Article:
How to become the happiest man alive in 4 easy steps

Took me 30 years and a worldwide pandemic to realise this so better read this carefully.

Since I was a kid I’m chasing happiness, growing up I used to always think that if I had things that I desire, if certain events would take place in my favour, or if I worked really hard towards a goal then definitely once I achieve that I would be the happiest man alive!

Then as I got older I started to realise that there is more to happiness and it is not about what could happen but more about what is happening in this very moment that we live in. However thoughts like “if I would workout hard for a year or so and improve my physique so I look more like Frank Zane, or Rocky Balboa I would definitely be happy!” were still in my head.

Only till about a year ago I realised that we can’t control what is happening in the world and we definitely can’t control other people, so if we will let outside events decide our happiness or if we will depend our happiness on other people, we will never be happy. Things will happen no matter what and people will come and go as they pleased and you can’t control any of that.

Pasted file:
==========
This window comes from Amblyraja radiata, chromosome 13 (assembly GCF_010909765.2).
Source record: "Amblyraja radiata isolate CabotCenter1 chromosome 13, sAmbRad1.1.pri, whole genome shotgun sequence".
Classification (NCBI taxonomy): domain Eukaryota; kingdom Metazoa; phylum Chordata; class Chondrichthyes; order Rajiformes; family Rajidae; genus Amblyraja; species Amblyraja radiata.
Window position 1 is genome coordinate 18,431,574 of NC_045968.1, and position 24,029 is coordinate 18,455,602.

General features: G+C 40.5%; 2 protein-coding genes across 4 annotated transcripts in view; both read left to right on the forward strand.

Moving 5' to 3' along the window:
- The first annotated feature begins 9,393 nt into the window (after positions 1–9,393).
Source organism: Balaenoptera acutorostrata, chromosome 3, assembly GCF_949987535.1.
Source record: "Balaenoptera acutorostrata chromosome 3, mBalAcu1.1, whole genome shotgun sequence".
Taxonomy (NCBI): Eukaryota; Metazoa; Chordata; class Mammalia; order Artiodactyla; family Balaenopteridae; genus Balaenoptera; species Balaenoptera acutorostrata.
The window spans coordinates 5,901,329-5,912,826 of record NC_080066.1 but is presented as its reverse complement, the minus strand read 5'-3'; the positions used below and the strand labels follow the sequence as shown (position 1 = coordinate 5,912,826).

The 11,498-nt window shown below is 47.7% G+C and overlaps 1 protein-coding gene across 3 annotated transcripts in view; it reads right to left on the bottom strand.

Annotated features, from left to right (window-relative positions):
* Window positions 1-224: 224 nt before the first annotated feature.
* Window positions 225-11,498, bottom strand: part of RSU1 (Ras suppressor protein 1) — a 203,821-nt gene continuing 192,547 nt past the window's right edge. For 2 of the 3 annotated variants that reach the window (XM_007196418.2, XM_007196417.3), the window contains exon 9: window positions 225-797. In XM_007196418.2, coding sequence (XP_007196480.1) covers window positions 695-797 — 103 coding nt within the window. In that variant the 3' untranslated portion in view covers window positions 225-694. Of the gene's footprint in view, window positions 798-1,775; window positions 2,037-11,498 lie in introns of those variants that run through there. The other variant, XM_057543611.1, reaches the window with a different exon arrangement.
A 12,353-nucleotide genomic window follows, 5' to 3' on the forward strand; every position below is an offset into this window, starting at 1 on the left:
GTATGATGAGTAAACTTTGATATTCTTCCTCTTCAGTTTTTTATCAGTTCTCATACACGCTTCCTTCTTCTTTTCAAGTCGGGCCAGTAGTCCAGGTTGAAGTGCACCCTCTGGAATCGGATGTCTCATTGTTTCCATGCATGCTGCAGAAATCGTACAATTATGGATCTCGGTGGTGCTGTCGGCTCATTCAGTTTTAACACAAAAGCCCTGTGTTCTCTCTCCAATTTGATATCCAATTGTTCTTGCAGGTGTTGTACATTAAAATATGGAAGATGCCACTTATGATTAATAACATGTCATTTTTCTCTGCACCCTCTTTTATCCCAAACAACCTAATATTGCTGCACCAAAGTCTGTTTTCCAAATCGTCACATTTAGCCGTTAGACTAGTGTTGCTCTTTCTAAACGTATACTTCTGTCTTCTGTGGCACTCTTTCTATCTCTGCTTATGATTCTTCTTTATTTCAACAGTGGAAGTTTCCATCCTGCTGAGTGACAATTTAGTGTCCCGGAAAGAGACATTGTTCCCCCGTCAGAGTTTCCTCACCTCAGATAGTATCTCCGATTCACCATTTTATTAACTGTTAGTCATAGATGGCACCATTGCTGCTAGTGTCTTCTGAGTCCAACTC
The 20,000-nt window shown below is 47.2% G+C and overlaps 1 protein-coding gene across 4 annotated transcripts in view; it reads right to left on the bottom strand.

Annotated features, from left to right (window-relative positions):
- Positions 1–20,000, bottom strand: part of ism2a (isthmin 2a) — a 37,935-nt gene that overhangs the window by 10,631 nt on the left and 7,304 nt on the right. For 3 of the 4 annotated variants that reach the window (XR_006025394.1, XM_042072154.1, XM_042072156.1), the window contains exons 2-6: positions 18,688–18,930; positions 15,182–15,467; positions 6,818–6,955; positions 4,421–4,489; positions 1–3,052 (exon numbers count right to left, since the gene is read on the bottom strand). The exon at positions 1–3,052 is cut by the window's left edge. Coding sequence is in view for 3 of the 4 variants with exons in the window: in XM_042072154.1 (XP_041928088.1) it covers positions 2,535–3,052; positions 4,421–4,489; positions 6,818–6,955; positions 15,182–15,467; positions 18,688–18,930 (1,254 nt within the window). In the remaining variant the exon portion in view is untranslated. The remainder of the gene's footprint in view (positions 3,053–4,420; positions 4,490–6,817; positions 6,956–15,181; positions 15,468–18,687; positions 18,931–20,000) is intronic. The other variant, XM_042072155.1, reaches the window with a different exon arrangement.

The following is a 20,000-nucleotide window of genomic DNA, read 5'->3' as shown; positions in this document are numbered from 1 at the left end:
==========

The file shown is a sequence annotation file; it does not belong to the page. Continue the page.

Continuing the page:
Without happiness, I’m dead. For me, happiness equals good luck. On a scale of happiness from 0 to 10, I think I’m about a seven or eight. But that’s a big improvement.

So here is my formula of being happy, happiness only happens when I stick to four simple goals:


1.     I want to be happy.

2.     I want to eradicate unhappiness in my life.